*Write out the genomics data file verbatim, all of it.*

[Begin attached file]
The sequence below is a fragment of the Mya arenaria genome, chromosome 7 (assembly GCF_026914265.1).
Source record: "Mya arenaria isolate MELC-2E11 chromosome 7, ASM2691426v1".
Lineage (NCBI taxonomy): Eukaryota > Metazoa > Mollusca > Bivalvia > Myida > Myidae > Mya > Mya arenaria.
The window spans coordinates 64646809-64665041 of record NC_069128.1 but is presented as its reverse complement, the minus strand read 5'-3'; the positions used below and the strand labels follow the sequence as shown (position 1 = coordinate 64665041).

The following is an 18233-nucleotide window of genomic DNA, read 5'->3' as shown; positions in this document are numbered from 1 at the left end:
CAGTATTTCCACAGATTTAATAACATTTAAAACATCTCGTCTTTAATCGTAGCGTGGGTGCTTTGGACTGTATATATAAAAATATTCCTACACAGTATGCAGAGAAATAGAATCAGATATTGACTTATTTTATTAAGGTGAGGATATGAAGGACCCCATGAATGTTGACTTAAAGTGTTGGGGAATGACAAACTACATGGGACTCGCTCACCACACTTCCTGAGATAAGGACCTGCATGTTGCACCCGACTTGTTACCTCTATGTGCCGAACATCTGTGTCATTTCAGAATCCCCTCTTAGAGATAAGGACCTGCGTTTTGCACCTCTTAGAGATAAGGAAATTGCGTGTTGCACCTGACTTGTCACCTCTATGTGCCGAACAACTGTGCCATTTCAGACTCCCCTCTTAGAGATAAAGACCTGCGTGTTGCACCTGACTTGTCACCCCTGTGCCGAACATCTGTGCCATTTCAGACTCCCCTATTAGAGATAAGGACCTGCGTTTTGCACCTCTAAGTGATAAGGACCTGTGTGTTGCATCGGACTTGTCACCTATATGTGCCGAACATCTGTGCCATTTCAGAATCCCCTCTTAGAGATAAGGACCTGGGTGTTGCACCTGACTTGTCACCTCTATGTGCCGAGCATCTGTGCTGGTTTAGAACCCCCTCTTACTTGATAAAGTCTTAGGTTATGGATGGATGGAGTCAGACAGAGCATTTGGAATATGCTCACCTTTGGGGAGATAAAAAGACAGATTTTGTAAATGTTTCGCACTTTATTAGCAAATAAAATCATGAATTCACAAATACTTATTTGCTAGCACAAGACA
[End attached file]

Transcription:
The sequence below is a fragment of the Mya arenaria genome, chromosome 7 (assembly GCF_026914265.1).
Source record: "Mya arenaria isolate MELC-2E11 chromosome 7, ASM2691426v1".
Lineage (NCBI taxonomy): Eukaryota > Metazoa > Mollusca > Bivalvia > Myida > Myidae > Mya > Mya arenaria.
The window spans coordinates 64646809-64665041 of record NC_069128.1 but is presented as its reverse complement, the minus strand read 5'-3'; the positions used below and the strand labels follow the sequence as shown (position 1 = coordinate 64665041).

The following is an 18233-nucleotide window of genomic DNA, read 5'->3' as shown; positions in this document are numbered from 1 at the left end:
CAGTATTTCCACAGATTTAATAACATTTAAAACATCTCGTCTTTAATCGTAGCGTGGGTGCTTTGGACTGTATATATAAAAATATTCCTACACAGTATGCAGAGAAATAGAATCAGATATTGACTTATTTTATTAAGGTGAGGATATGAAGGACCCCATGAATGTTGACTTAAAGTGTTGGGGAATGACAAACTACATGGGACTCGCTCACCACACTTCCTGAGATAAGGACCTGCATGTTGCACCCGACTTGTTACCTCTATGTGCCGAACATCTGTGTCATTTCAGAATCCCCTCTTAGAGATAAGGACCTGCGTTTTGCACCTCTTAGAGATAAGGAAATTGCGTGTTGCACCTGACTTGTCACCTCTATGTGCCGAACAACTGTGCCATTTCAGACTCCCCTCTTAGAGATAAAGACCTGCGTGTTGCACCTGACTTGTCACCCCTGTGCCGAACATCTGTGCCATTTCAGACTCCCCTATTAGAGATAAGGACCTGCGTTTTGCACCTCTAAGTGATAAGGACCTGTGTGTTGCATCGGACTTGTCACCTATATGTGCCGAACATCTGTGCCATTTCAGAATCCCCTCTTAGAGATAAGGACCTGGGTGTTGCACCTGACTTGTCACCTCTATGTGCCGAGCATCTGTGCTGGTTTAGAACCCCCTCTTACTTGATAAAGTCTTAGGTTATGGATGGATGGAGTCAGACAGAGCATTTGGAATATGCTCACCTTTGGGGAGATAAAAAGACAGATTTTGTAAATGTTTCGCACTTTATTAGCAAATAAAATCATGAATTCACAAATACTTATTTGCTAGCACAAGACA